The dream of sending humans to Mars is closer than ever before. In fact, many scientists think that the first person to set foot on the Red Planet is alive today. But where should the first explorers visit when they get there? Horizon has gathered the world's leading experts on Mars and asked them where they would go if they got the chance - and what would they need to survive?
Using incredible real images and data, Horizon brings these Martian landmarks to life - from vast plains to towering volcanoes, from deep valleys to hidden underground caverns. This film also shows where to land, where to live and even where to hunt for traces of extraterrestrial life.
This is the ultimate traveller's guide to Mars.
THU 22:00 NASA: Triumph and Tragedy (b00lk0jq)
One Giant Leap
In 2009, NASA celebrates the 40th anniversary of the first moon landing. This documentary series offers audiences a unique chance to glimpse an astronaut's view of spaceflight. It is an epic story of heroes and their breathtaking successes as they further humanity's innate desire to explore.
The white-knuckle suspense thriller of Apollo 13's famous near-disaster was only a prelude to darker moments ahead. The launch of the space shuttle programme promised routine trips to earth orbit for many new astronauts, but, just when that promise seemed fulfilled, routine shuttle launches began to bore the public. NASA responded by training a school teacher to fly, in order to teach children lessons from space, but Christa McAuliffe's life was tragically cut short as she and the rest of the crew perished aboard the shuttle Challenger, leading to all missions being halted. Eventually the shuttle returned to orbit, but, after 15 years of successful missions, disaster struck again with the shocking loss of Columbia. It marked the beginning of the end for the space shuttle.
THU 23:00 Pain, Pus and Poison: The Search for Modern Medicines (p01f51z4)
Pain has a profound effect on our bodies - when we are experiencing it, millions of nerve cells deep within our brains are firing, telling us 'it hurts' - and for centuries the challenge has been to find something that will lessen or even switch off these sensations to bring us relief. Dr Michael Mosley discovers just what pain is, why we want to control it and how we ultimately did it when the discovery of morphine, the world's first pharmaceutical, at the beginning of the 19th century led to a 200-year journey of scientific breakthrough, discovery and self-experimentation.
THU 00:00 Clydebuilt: The Ships that Made the Commonwealth (p01n8dv0)
In this episode, David Hayman meets some of the men who sailed on HMS Hood. He travels to Scapa Flow to experience what life was like for the hundreds of people working to protect the vital North Atlantic convoys.
In Australia, he uncovers the legacy of her flag-waving visits and he tries his hand at riveting to understand what it took to make this battlecruiser strong and watertight. David also investigates why this 'mighty' ship was flawed from the very day she was launched.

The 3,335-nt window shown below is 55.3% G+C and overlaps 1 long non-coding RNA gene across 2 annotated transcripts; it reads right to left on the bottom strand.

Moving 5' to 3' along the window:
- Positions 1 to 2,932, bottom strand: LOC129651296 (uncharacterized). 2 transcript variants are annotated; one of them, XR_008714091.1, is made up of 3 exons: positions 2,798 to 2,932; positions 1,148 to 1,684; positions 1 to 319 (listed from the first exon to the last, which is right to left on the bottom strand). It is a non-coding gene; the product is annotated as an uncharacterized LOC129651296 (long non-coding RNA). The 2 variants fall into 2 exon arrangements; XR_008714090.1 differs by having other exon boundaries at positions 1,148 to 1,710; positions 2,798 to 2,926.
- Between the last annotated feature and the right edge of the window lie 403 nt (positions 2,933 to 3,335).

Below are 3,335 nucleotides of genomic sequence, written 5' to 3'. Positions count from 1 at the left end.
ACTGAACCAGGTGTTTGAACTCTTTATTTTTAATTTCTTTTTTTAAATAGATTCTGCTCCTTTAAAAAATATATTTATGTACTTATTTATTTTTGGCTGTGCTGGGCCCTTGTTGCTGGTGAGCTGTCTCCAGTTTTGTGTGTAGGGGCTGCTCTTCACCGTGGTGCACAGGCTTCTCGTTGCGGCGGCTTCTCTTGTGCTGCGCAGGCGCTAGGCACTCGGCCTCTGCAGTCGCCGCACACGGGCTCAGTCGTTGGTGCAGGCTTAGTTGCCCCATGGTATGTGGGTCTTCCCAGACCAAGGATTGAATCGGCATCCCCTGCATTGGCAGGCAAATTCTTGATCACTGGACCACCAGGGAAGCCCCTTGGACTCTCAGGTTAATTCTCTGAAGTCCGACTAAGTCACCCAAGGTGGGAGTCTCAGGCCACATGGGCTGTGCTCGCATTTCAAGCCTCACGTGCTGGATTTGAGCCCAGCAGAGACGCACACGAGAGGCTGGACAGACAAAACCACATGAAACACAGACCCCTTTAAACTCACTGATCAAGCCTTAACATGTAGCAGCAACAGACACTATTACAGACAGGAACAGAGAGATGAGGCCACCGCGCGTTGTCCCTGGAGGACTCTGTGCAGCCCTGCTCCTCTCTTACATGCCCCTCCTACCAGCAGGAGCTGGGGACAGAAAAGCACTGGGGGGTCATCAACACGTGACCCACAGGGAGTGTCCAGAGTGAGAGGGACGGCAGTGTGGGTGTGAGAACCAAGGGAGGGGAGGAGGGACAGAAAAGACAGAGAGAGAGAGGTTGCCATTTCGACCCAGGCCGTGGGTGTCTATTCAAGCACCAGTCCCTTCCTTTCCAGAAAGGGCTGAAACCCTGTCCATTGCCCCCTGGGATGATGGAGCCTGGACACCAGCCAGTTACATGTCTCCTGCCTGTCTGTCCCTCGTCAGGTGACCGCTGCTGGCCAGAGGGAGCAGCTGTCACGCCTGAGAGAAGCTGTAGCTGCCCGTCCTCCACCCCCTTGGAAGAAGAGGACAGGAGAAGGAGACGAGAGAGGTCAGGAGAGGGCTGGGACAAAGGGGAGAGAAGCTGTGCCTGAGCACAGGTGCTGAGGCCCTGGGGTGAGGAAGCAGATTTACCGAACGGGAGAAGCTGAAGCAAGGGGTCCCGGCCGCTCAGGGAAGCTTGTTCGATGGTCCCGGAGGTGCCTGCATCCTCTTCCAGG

THU 01:05 Top of the Pops (b0b3lnml)
[Repeat of broadcast at 19:30 today
THU 01:35 The Sky at Night (b0b3lnks)
[Repeat of broadcast at 20:00 today
THU 02:35 NASA: Triumph and Tragedy (b00lk0jq)
[Repeat of broadcast at 22:00 today
FRIDAY 25 MAY 2018
FRI 19:00 World News Today (b0b3lmml)
The latest national and international news, exploring the day's events from a global perspective.
FRI 19:30 Biggest Weekend (b0b4cm28)
Father John Misty and Courtney Barnett
Lauren Laverne and Colin Murray present coverage of the Biggest Weekend from the Titanic Slipway in Belfast, with highlights of the opening performance of the day from the mercurial Josh Tillman, aka Father John Misty, in a unique collaboration with the Ulster Orchestra, with arrangements of songs from his four albums including the just-released God's Favourite Customer.
Also featuring songs from Melbourne-based garage rocker Courtney Barnett, whose melodic but scuzzy rock 'n' roll blends slacker sentiments with a caustic eye for human folly, and who has just released her second album, Tell Me How You Really Feel, to further widespread acclaim.
FRI 20:00 Biggest Weekend (b0b4czwj)
Manic Street Preachers and The Breeders
Lauren Laverne and Colin Murray host the indie rock royalty summit, featuring a full set from Manic Street Preachers. First formed in 1986 and now a restless institution, the band are celebrating the release of their thirteenth album, the anthemic Resistance Is Futile, with which they have reached the number two spot for the fifth time. They are returning to Belfast, where they have played many times over the years, including a 'legendary' gig at the Limelight in 1990.
Also featuring songs from the set of the reformed Breeders, lead by sisters Kim and Kelley Deal and Josephine Wiggs. After an extended hiatus, they have just released their fifth album, All Nerve. The Breeders are Ohio-based and first formed by Kim Deal as a side project from The Pixies. They released their debut album Pod in 1990.